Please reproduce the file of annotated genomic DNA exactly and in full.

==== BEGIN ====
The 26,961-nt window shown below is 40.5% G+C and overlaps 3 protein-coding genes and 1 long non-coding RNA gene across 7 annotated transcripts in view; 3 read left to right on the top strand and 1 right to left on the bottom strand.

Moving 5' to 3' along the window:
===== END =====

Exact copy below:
The 26,961-nt window shown below is 40.5% G+C and overlaps 3 protein-coding genes and 1 long non-coding RNA gene across 7 annotated transcripts in view; 3 read left to right on the top strand and 1 right to left on the bottom strand.

Moving 5' to 3' along the window: